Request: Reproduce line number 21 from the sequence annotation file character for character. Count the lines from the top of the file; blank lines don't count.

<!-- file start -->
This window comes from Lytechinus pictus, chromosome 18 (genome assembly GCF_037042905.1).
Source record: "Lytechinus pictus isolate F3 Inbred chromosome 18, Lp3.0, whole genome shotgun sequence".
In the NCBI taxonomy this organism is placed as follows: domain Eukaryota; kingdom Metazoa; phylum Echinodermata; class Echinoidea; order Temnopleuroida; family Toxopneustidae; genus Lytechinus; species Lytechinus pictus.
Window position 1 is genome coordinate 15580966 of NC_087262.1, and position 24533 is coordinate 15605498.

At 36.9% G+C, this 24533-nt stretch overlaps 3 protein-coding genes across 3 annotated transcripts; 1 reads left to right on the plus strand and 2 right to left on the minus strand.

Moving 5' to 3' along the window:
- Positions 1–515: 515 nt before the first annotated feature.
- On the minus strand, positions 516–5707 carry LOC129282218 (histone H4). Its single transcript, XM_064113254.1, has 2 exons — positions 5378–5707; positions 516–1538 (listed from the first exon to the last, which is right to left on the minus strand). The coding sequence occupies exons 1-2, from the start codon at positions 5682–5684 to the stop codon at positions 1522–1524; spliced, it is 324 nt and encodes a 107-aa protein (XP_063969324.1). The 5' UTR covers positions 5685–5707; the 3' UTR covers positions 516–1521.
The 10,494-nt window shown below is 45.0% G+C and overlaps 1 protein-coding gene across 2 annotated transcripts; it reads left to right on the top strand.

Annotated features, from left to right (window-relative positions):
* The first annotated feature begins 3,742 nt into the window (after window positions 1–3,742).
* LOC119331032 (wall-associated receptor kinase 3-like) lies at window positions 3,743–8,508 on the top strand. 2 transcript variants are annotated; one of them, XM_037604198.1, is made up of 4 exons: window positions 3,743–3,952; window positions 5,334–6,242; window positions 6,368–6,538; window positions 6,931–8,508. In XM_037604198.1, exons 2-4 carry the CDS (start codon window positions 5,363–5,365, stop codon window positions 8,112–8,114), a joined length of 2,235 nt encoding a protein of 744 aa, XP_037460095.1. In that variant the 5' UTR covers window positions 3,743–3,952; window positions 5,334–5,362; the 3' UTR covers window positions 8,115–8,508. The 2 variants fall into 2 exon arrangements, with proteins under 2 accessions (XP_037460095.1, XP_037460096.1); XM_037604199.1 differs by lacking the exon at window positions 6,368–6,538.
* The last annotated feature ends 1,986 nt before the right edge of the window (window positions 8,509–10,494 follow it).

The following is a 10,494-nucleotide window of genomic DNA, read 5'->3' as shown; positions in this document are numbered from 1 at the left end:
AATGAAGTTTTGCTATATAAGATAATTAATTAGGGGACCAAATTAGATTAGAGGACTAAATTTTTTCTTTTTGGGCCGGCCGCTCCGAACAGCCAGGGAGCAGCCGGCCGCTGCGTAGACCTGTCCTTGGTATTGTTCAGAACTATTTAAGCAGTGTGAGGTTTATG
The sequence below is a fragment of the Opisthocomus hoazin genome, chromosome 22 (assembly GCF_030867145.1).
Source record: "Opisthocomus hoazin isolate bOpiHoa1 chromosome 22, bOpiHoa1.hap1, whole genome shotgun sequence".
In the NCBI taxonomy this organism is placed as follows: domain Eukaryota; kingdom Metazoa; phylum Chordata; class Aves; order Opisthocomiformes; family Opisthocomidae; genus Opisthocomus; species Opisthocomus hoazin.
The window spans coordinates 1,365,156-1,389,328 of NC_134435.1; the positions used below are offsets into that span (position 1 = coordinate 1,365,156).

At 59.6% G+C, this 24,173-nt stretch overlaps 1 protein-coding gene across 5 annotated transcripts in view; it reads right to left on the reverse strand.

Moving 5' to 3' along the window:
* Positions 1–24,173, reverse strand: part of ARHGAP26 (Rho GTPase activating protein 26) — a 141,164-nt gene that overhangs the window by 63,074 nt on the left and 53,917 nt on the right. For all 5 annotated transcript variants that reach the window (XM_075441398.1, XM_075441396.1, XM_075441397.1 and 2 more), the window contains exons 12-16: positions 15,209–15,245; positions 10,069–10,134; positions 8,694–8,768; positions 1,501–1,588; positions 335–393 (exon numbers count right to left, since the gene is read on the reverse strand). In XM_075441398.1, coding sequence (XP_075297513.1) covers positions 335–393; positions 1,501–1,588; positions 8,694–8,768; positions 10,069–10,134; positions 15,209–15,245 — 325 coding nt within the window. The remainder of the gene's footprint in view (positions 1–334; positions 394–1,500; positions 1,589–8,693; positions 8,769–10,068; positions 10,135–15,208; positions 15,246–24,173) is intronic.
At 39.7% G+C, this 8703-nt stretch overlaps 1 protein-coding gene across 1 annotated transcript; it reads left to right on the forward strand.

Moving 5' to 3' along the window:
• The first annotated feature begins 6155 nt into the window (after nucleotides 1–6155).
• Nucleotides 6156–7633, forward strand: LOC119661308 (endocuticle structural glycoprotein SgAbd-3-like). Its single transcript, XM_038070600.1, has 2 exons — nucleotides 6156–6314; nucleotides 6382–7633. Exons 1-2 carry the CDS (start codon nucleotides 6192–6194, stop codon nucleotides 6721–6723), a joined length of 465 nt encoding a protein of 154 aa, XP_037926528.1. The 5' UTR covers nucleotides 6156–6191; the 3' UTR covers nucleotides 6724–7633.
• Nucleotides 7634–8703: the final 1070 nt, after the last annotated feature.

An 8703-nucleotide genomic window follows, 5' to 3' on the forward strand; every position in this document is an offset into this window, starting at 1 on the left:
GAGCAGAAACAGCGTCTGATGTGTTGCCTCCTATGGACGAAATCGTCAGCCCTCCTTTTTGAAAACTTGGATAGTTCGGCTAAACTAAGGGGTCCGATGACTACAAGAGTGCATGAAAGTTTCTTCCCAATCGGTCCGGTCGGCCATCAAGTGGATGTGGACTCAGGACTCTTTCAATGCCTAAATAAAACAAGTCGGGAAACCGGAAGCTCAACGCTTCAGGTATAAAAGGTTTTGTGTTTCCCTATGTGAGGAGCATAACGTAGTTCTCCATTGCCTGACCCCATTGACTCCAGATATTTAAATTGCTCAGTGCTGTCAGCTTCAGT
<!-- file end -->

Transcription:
Moving 5' to 3' along the window: